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How Successful Brands are Monetizing Social Media
Ask a marketer in any industry where he thinks that he is investing the most time and money, and you’ll likely hear “social media” without hesitation.
Over the last several years, brands have increasingly turned to Facebook and Twitter to engage consumers in “conversation” and to build “relationships.” According to reports by Gartner, 41% of surveyed businesses indicate that they save money by replacing traditional marketing tactics with digital practices, leaving more of their budgets on the table to fund further online investments. The report states that companies spent 10.4% of their revenues on marketing activities last year (this number isn’t surprising), 2.5% of which went to digital media. These numbers are only predicted to grow.
While brands pump more and more money into Facebook and Twitter, the question remains: How can marketers get the most ROI from social media? Is it worth it to shift a company’s marketing budget to build and maintain a social presence?
According to Forrester, even the most established brands reach only 2% of their fans and followers on Facebook and Twitter. What’s more, a paltry 0.07% of fans interact with these brands’ posts on a regular basis. Thus, the ultimate goal for companies is to figure out how to transition from merely getting eyeballs on their products and services to actually generating sales by leveraging this medium.
Here are a few guidelines to start monetizing your brand’s social media efforts:
1. Create an authentic online audience. First of all, it’s imperative for brands to focus on quality vs. quantity. Brands often focus on the number of likes as a metric for success vs. the authenticity of the community. Identifying consumers who are truly interested in engaging with the brand can be a valuable asset. These consumers can provide endorsements, reviews, insights and feedback—all critical information that brands can leverage to craft effective messaging.
Take Airbnb, for example. The company has fun with social media by offering tips to travelers and hosts, and by asking engaging questions that make people want to chime in. Perhaps most effective is how the brand encourages users to share their Airbnb stories, which has created an authentic community that generates a sense of camaraderie.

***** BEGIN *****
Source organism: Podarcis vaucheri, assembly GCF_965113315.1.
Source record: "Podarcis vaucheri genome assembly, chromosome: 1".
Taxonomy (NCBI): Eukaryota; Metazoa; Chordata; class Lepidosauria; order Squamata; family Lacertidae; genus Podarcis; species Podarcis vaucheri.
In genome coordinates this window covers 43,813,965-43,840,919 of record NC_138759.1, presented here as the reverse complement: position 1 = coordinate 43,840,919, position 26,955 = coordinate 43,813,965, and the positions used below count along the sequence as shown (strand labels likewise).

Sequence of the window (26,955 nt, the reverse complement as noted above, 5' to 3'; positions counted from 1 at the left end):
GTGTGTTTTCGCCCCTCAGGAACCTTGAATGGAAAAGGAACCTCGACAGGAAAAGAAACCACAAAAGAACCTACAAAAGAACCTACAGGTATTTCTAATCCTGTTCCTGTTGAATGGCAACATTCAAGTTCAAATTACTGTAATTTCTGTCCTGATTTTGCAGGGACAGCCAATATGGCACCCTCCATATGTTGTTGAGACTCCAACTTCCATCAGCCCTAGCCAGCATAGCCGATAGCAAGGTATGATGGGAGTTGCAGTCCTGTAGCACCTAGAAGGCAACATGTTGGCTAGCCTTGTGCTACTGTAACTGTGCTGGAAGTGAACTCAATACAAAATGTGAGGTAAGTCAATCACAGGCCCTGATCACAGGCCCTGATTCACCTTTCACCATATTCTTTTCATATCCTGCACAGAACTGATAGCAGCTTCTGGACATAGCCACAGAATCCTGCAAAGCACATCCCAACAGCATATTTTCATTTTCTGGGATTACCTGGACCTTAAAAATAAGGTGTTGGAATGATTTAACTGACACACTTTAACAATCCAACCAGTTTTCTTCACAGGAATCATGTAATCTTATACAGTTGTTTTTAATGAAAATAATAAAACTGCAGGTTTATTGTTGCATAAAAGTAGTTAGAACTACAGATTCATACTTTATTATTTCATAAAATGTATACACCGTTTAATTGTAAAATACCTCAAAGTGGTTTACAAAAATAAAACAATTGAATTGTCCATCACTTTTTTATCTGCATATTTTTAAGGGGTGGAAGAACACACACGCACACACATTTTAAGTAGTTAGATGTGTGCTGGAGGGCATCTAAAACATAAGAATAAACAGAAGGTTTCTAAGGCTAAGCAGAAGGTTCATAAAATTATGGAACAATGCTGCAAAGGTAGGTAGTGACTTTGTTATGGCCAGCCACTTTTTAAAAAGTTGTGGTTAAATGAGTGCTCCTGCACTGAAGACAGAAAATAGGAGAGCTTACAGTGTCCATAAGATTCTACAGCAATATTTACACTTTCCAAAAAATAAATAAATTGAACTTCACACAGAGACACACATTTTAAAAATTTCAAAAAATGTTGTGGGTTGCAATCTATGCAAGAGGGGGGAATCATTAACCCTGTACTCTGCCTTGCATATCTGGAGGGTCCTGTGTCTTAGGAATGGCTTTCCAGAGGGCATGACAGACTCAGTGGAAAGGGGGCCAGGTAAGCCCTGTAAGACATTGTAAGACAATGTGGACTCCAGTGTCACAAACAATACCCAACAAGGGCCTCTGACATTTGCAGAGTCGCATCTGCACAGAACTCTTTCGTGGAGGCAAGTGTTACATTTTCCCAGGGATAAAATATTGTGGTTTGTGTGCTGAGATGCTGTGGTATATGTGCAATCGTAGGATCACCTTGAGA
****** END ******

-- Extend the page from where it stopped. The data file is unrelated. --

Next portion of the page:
2. Get to know your audience. Social media offers a great opportunity for brands big and small to glean insights into consumer behavior. Every interaction a consumer has on social platforms leaves a trail of useful information behind. Successful brands simply follow the crumbs, and translate these insights into actionable and carefully crafted messaging, Web copy and even ad targeting intelligence.
Uber, for example, uses Facebook and Twitter to launch creative campaigns. Last year, the brand implemented a social media campaign that involved partnering with local animal shelters to deliver kittens on demand. The campaign generated millions of impressions and raised nearly $15,000 for animal shelters.
3. Leverage your audience. Once you have successfully identified your audience and messaging, why stop there? Leverage your audience to identify other consumers like them, and use your social media profiles as sales channels to generate leads. Every existing lead can potentially create new leads.
Lead generation is especially successful for B-to-B companies whose ultimate goal is to get social fans and followers to not only engage with the brand, but also to perform an action (download a whitepaper, register for a webinar, sign up for a newsletter, etc.) in order to get them into the brand’s sales pipeline.
B-to-C brands also use referral programs to get their existing user bases to bring in new customers. Rue La La is a perfect example. The members-only flash sale site draws in new leads by encouraging users to share a unique sign-up code on their social profiles. The existing user gets a $10 credit when someone clicks the special link to join the Rue La La community and makes her first purchase. By leveraging its most active members, Rue La La is able to generate new business through the power of social media.
4. Transition your audience from online to in-store. Brands can also track the success of their social media efforts by offering exclusive coupons and other incentives that are easily measurable. Not only is this is an easy way to reward fans and followers for engaging with a brand on social media, but also it’s effective for tracking the success of any given social media campaign. For example, Sephora often runs sales that are exclusive to Facebook fans called “Fan Friday.” Limiting the promotion only to a social audience allows a brand to measure the success of its digital marketing efforts in a singular channel.
Social media requires significant resources. Thus, it is no longer about merely generating brand awareness or the most “likes” on a Facebook page. It’s about generating sales and justifying ROI. Successful brands already know this, and are defining their audiences online, optimizing their content and turning their social media communities into lucrative sales channels.
Mitch Duckler is the managing partner of FullSurge, a strategic consulting firm based in Evanston, Ill.